Bird Baths

To increase bird diversity in your backyard, enhance your property by adding a water source, a roost box (try building your own!), or a supply of nest material. As well as improving life for your local feeder birds, you’ll increase the chances that species that normally don’t visit feeders will set up home nearby.


Trying to make your backyard more attractive to birds? Just add water! Birds need a dependable supply of fresh, clean water for drinking and bathing—few things are more attractive to them than a well-maintained birdbath. In fact, a birdbath in your yard may attract birds that don’t eat seeds and wouldn’t otherwise come to your feeders.

Traditional concrete birdbaths aren’t the best type for birds—they’re often too deep, glazed ones may be too slippery, and they’re often hard to clean. Also, they may crack when the temperature drops below freezing. The best birdbaths mimic nature’s birdbaths—puddles and shallow pools of water in slow streams; they’re shallow with a gentle slope so birds can wade into the water.

You can make your own birdbath using a trashcan lid, saucer-type snow sled, shallow pan, or old frying pan.

Setting up your birdbath

Birds seem to prefer baths that are set at ground level, where they typically find water in nature. While birds are bathing, they are sometimes less wary than is safe, and if their feathers get soaked, they can’t take off or fly as quickly as normal, so cats pose a very serious danger. If cats are at all likely to be lurking in your neighborhood, make sure there is a fairly wide open area between your birdbath and the nearest thick shrubbery, so birds have a better chance to detect and get away from a pouncing cat in time.

Place your birdbath in the shade if possible, to keep the water cooler and fresher. Nearby trees also provide branches on which they can preen.

Clean sand or gravel on the bottom will provide more secure footing. Arrange a few branches or stones in the water so birds can stand on them to drink without getting wet (this is particularly important during freezing weather).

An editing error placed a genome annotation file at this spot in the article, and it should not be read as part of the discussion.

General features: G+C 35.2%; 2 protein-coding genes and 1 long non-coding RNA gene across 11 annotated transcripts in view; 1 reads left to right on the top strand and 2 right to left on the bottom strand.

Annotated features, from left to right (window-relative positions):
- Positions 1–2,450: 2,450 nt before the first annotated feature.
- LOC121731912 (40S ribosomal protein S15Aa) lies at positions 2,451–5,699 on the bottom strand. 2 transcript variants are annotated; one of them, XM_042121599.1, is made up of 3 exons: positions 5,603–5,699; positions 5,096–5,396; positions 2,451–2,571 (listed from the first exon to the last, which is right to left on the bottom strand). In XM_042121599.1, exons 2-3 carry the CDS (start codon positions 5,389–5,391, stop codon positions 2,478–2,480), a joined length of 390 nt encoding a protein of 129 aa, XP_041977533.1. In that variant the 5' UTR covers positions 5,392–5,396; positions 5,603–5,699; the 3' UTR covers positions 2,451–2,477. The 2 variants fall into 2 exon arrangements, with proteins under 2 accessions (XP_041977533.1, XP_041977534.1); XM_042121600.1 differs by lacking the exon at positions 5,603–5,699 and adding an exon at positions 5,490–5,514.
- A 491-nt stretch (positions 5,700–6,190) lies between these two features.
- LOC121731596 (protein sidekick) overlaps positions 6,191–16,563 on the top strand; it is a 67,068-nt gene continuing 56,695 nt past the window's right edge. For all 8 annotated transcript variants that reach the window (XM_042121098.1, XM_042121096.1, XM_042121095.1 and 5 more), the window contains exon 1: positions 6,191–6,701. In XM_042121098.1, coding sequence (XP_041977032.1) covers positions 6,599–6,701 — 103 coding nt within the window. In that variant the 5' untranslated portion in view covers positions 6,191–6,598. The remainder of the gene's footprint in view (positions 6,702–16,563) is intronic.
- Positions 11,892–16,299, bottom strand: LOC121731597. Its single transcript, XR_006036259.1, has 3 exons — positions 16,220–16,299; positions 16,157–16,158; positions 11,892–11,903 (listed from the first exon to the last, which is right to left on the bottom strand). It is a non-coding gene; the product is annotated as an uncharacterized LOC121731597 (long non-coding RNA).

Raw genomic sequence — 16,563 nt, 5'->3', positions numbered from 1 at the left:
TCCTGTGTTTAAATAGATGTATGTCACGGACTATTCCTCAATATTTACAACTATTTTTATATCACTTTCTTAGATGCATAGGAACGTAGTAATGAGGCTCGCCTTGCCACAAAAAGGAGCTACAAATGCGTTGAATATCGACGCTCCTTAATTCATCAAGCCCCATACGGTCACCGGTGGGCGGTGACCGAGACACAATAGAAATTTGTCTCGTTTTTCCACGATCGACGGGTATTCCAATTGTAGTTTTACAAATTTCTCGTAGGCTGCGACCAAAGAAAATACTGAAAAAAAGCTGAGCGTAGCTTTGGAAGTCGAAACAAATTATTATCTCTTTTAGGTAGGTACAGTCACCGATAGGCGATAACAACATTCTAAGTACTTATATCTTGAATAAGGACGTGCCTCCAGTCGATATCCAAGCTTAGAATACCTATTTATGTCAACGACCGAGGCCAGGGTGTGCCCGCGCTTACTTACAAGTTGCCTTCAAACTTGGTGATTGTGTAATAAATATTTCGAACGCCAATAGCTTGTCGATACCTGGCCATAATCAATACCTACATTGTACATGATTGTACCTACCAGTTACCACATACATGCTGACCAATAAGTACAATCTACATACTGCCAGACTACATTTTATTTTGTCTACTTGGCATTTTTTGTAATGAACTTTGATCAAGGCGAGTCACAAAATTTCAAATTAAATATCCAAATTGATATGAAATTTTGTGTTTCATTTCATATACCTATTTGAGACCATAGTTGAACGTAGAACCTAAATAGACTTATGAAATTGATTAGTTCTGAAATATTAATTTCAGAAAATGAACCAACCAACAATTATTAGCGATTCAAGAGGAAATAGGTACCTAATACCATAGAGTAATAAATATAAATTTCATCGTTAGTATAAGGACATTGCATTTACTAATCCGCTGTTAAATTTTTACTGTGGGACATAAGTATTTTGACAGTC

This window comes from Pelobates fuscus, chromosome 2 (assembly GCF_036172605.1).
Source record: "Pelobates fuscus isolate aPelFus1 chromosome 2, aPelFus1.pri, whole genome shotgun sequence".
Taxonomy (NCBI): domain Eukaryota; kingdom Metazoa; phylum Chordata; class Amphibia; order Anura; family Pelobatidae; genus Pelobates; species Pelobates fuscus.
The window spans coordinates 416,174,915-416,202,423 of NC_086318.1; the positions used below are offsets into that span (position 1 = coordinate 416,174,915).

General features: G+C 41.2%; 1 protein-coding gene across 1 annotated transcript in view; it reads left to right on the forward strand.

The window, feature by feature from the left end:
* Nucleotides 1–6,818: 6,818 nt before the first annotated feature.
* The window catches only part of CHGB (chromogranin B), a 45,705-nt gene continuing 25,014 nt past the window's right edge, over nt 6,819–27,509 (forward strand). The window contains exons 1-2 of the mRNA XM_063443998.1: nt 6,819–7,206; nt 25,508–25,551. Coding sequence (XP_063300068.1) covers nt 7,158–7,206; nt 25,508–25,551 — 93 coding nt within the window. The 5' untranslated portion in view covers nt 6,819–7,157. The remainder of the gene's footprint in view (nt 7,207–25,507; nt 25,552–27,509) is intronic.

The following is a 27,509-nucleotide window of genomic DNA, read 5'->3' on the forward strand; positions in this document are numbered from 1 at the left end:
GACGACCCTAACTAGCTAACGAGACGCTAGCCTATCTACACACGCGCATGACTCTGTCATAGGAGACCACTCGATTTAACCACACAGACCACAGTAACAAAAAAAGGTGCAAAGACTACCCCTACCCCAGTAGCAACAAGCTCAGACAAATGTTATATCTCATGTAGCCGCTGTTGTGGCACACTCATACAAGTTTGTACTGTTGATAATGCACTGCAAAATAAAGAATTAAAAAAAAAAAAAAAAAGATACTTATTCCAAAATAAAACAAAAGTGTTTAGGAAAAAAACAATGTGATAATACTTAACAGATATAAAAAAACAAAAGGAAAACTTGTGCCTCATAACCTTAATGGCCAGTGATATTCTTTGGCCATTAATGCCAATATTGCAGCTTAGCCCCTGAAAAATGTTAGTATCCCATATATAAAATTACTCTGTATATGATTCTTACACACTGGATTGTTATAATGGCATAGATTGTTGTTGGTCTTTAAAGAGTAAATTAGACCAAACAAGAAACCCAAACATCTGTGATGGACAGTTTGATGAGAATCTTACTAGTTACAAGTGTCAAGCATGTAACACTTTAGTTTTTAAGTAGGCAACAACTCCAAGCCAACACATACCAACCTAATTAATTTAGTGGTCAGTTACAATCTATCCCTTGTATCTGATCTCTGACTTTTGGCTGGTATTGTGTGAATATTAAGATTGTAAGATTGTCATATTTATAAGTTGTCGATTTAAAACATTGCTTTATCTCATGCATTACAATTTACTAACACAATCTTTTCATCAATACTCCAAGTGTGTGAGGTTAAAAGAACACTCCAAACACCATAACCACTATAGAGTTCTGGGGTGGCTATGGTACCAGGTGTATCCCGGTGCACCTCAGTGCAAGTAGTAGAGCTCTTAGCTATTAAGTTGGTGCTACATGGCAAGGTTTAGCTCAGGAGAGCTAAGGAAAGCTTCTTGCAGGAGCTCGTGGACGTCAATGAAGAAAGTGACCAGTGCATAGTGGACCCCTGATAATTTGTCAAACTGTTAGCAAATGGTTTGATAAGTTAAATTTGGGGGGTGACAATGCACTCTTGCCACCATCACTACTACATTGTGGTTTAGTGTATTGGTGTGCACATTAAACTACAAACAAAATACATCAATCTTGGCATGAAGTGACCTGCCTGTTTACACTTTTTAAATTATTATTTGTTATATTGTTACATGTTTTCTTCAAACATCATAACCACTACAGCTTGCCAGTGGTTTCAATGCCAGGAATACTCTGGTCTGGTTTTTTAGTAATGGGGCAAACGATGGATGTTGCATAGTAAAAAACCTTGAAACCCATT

The water should be no deeper than 1/2 to 1 inch at the edges, sloping to a maximum of 2 inches deep in the middle of the bath.

One of the best ways to make your birdbath even more attractive is to provide dripping water. Many birds find the sight and sound of moving water irresistible. You can use a commercial dripper or sprayer, or make your own by recycling an old bucket or plastic container. Punch a tiny hole in the bottom, fill it with water, and hang it above the birdbath so the water drips into the bath.

Winter birdbaths

Drinking water entices birds year-round, but keeping it ice free in winter is not as critical as many people believe. Birds have several physiological mechanisms for conserving water, and can usually get plenty from snow or dripping icicles. Electrical birdbath heaters may not be justifiable in light of the problems birds face from electricity production; also, if the air temperature is cold enough to make the water steam, heated birdbaths may pose an immediate danger to birds. On freezing days, birds should use baths for drinking only—not bathing. A network of sticks over a birdbath, holding birds above the water and make bathing uncomfortable, should prevent problems.

The simplest and probably the safest and most environmentally conscientious way to provide water in winter is to set out a plastic bowl at the same time each day, and bring it in when ice forms.

If you do want to keep a birdbath ice-free during sub-freezing days, you have several choices. Manufacturers now offer birdbaths with built-in, thermostatically controlled heaters. Immersion heaters are also available. Most new models turn off if the water in the bath dries up.

Never add antifreeze to the birdbath—it is poisonous to all animals, including birds. Some people use glycerin as a makeshift antifreeze in birdbaths, but it is not recommended. Glycerin is a low-level toxin—if birds drink too much, it raises their blood sugar so much that they may die. Furthermore, when birds bathe in glycerin-spiked water, their feathers can become saturated and matted, providing poor insulation and leaving them susceptible to hypothermia.

Maintaining your birdbath

When the temperature is above freezing, it’s a good idea to keep your birdbath full at all times to attract the widest numbers and variety of birds. But to provide a safe drinking and bathing environment, it’s critical to change the water every day or two. Bathing birds may leave behind dirty feathers and droppings, making the bath increasingly unsanitary for other birds. Grackles often drop their nestlings’ fecal sacs into birdbaths, another cause of filthy water. Algae grows much more quickly when the water isn’t cleaned frequently. Also, the species of mosquitoes most likely to transmit West Nile virus often lay their eggs in bird baths. By frequently changing the water, we don’t give the eggs time to hatch or for the larvae to emerge.

If algae does start to grow, you should thoroughly clean the bath with a stiff scrub brush and running water.